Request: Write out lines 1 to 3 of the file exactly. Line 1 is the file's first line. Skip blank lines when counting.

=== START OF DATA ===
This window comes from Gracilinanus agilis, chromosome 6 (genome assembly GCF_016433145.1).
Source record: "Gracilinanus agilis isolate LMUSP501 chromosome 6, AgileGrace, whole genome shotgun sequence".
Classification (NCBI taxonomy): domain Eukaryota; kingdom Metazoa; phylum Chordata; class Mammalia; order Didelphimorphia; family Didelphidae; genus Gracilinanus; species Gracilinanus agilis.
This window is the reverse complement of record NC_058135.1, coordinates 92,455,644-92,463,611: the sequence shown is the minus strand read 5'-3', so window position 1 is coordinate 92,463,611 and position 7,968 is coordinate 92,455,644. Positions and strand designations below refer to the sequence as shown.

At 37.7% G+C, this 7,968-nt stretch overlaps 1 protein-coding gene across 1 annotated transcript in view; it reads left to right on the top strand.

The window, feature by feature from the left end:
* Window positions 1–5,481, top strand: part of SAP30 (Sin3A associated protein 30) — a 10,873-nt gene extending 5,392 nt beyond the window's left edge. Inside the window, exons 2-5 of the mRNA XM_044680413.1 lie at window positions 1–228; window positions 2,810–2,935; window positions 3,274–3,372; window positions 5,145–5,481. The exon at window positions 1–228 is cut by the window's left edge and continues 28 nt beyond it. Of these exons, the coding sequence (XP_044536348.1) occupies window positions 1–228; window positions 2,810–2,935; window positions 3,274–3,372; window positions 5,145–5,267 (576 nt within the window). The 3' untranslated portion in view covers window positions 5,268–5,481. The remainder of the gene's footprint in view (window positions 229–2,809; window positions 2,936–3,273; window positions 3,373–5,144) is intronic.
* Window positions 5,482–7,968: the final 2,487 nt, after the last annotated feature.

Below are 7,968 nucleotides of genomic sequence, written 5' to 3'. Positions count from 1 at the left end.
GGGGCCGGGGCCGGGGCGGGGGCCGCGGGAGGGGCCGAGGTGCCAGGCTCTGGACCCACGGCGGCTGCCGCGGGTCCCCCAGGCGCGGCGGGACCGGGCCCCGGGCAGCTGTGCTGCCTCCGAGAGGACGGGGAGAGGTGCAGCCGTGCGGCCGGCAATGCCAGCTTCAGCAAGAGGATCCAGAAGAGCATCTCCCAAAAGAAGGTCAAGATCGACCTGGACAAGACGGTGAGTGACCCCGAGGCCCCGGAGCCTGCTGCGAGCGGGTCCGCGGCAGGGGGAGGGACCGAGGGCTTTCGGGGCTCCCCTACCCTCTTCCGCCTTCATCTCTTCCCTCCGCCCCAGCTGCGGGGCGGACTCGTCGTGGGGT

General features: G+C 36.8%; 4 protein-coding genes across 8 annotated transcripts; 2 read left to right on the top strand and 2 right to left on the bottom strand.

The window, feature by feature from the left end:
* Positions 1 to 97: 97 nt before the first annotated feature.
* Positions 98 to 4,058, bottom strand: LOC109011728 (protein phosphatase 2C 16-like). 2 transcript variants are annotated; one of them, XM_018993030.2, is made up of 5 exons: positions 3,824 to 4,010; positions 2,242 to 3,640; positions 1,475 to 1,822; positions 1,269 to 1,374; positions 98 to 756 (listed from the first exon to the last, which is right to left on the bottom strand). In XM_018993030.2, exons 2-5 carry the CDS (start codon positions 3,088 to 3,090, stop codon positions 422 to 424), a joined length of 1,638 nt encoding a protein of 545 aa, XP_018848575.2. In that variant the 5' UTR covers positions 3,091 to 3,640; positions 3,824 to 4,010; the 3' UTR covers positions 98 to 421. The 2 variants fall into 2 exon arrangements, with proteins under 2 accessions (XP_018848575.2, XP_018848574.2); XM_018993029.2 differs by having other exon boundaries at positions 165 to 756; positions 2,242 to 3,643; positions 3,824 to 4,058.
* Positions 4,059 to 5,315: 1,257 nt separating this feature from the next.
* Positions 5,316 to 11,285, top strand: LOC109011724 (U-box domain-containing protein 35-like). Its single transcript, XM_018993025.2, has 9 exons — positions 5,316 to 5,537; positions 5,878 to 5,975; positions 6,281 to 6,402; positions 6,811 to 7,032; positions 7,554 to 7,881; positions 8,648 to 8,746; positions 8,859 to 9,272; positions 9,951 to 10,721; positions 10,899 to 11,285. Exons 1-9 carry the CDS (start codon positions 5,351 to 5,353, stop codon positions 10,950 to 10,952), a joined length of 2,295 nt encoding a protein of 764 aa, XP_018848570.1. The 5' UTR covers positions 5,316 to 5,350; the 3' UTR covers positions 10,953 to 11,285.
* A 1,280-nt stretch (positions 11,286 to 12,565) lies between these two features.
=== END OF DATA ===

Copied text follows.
This window comes from Gracilinanus agilis, chromosome 6 (genome assembly GCF_016433145.1).
Source record: "Gracilinanus agilis isolate LMUSP501 chromosome 6, AgileGrace, whole genome shotgun sequence".
Classification (NCBI taxonomy): domain Eukaryota; kingdom Metazoa; phylum Chordata; class Mammalia; order Didelphimorphia; family Didelphidae; genus Gracilinanus; species Gracilinanus agilis.